Much of the discussion about what’s wrong with the housing market focuses on the CMHC, which now counts as one of the country’s largest financial companies, owing to its substantial portfolio of mortgage guarantees covering nearly $600-billion of outstanding home loans, roughly 30% of Canada’s GDP.
Critics say the CMHC is under-charging for its policies, which has opened the door for housing speculators and enabled banks to push the risk of default on hundreds of billions of dollars of mortgages onto the shoulders of government — bottom line, the CMHC is the primary cause of the bubbly market.
The CMHC has always denied this. It has taken the position that while the taxpayer is the one ultimately holding the bag, the risk of losses spilling over onto the government is actually miniscule because of the responsible manner in which business is conducted and the fact that the insurance premiums have been piling up year after year, contributing to a capital surplus of nearly $14-billion — more than enough to cover potential losses from any potential housing correction.
For the last few decades, the CMHC has managed to churn out regular profits, and of course it’s hard to argue with success. But the thing about housing is that it’s a market like any other, except that the cycles tend to last longer than most. And often the busts are painful.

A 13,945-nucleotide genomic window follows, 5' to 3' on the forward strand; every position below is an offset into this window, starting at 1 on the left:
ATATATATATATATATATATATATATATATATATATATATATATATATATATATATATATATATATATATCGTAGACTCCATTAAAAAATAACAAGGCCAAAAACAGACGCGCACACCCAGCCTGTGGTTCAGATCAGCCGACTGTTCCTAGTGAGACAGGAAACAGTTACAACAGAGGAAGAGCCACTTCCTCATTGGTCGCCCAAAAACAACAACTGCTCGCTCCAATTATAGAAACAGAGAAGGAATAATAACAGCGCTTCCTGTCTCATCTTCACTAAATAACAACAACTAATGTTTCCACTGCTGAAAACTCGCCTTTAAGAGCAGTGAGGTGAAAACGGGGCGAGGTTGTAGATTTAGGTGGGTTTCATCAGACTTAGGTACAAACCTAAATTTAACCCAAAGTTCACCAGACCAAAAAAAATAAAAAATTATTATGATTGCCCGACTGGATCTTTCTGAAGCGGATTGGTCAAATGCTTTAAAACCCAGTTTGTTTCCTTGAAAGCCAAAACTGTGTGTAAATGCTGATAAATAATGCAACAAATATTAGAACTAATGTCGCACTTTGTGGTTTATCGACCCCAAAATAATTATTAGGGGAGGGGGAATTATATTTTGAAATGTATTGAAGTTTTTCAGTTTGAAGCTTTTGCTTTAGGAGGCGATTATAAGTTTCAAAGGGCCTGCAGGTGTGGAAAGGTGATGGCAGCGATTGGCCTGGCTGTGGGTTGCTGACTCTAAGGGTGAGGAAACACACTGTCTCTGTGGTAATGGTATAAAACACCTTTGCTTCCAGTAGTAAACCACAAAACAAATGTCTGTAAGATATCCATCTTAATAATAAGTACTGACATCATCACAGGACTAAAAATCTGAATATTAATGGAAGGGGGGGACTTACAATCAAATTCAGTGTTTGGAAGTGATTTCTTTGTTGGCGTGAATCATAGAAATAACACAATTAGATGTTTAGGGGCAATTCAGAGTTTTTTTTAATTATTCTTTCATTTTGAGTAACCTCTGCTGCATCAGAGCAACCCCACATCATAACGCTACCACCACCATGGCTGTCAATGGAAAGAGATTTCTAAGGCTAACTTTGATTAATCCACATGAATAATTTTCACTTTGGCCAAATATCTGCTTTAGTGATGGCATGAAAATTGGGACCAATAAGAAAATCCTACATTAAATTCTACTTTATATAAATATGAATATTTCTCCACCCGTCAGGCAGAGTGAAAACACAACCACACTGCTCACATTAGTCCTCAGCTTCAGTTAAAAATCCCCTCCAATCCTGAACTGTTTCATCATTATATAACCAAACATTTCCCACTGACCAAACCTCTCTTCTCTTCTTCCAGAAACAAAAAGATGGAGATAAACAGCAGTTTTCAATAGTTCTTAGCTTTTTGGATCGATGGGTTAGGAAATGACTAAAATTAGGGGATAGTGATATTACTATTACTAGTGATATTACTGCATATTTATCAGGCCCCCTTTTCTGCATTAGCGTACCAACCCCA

You only need to go back to the late 1970s to see what a difficult housing bust looks like. By then, the period of prosperity characterizing previous decades had given way to rising unemployment and economic uncertainty. With job losses mounting, housing prices began to wilt and the pain quickly spread to the CMHC.
Launched in 1946 to help provide housing for soldiers returning from the Second World War, it administered a range of subsidy programs focused around mortgage assistance and social housing. Mortgage insurance was already a core function.
The CMHC’s annual report for 1979 paints a disturbing picture:
“The year saw a further increase in claims on the Mortgage Insurance Fund. Claims had started to increase in 1977, accelerated in 1978 and then more than doubled in 1979. All these claims resulted in the Fund acquiring real estate that could not be readily sold because of long-standing constraints on the Corporation’s real estate practices….”
“In each Annual Report from 1976 onwards, reference has been made to the diminishing viability of the corporation under present financial and legislative arrangements. Developments in 1979 reinforce the need either to change these arrangements or the explicit recognition of CMHC’s financial problems.”